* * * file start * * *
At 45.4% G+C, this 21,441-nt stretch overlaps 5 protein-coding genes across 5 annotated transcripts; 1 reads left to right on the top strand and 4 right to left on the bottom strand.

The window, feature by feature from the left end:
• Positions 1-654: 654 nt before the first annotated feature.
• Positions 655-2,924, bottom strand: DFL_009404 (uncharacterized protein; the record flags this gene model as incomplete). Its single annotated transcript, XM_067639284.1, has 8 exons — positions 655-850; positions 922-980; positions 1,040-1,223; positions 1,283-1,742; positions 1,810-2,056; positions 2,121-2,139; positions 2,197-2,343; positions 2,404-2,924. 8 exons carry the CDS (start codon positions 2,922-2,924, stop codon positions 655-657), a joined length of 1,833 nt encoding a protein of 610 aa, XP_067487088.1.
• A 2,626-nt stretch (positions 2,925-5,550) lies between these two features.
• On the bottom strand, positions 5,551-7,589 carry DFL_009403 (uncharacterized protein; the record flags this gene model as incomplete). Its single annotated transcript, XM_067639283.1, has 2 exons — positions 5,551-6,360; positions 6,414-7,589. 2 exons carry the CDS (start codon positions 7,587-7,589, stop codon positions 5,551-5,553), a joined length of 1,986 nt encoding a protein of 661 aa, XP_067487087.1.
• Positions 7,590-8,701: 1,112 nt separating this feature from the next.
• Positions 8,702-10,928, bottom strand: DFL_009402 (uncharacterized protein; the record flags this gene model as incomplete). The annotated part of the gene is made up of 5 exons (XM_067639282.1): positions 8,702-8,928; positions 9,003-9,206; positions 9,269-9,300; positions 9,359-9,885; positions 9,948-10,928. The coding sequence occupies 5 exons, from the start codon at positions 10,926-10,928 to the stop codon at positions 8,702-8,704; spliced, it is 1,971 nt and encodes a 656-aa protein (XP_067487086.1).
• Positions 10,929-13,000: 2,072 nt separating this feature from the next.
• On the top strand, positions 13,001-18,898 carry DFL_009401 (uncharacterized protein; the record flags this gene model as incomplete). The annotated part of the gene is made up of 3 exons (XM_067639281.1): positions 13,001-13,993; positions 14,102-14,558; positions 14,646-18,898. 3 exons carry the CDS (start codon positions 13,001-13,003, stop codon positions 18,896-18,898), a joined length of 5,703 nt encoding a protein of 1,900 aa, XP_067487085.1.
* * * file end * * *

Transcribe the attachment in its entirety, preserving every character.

At 45.4% G+C, this 21,441-nt stretch overlaps 5 protein-coding genes across 5 annotated transcripts; 1 reads left to right on the top strand and 4 right to left on the bottom strand.

The window, feature by feature from the left end:
• Positions 1-654: 654 nt before the first annotated feature.
• Positions 655-2,924, bottom strand: DFL_009404 (uncharacterized protein; the record flags this gene model as incomplete). Its single annotated transcript, XM_067639284.1, has 8 exons — positions 655-850; positions 922-980; positions 1,040-1,223; positions 1,283-1,742; positions 1,810-2,056; positions 2,121-2,139; positions 2,197-2,343; positions 2,404-2,924. 8 exons carry the CDS (start codon positions 2,922-2,924, stop codon positions 655-657), a joined length of 1,833 nt encoding a protein of 610 aa, XP_067487088.1.
• A 2,626-nt stretch (positions 2,925-5,550) lies between these two features.
• On the bottom strand, positions 5,551-7,589 carry DFL_009403 (uncharacterized protein; the record flags this gene model as incomplete). Its single annotated transcript, XM_067639283.1, has 2 exons — positions 5,551-6,360; positions 6,414-7,589. 2 exons carry the CDS (start codon positions 7,587-7,589, stop codon positions 5,551-5,553), a joined length of 1,986 nt encoding a protein of 661 aa, XP_067487087.1.
• Positions 7,590-8,701: 1,112 nt separating this feature from the next.
• Positions 8,702-10,928, bottom strand: DFL_009402 (uncharacterized protein; the record flags this gene model as incomplete). The annotated part of the gene is made up of 5 exons (XM_067639282.1): positions 8,702-8,928; positions 9,003-9,206; positions 9,269-9,300; positions 9,359-9,885; positions 9,948-10,928. The coding sequence occupies 5 exons, from the start codon at positions 10,926-10,928 to the stop codon at positions 8,702-8,704; spliced, it is 1,971 nt and encodes a 656-aa protein (XP_067487086.1).
• Positions 10,929-13,000: 2,072 nt separating this feature from the next.
• On the top strand, positions 13,001-18,898 carry DFL_009401 (uncharacterized protein; the record flags this gene model as incomplete). The annotated part of the gene is made up of 3 exons (XM_067639281.1): positions 13,001-13,993; positions 14,102-14,558; positions 14,646-18,898. 3 exons carry the CDS (start codon positions 13,001-13,003, stop codon positions 18,896-18,898), a joined length of 5,703 nt encoding a protein of 1,900 aa, XP_067487085.1.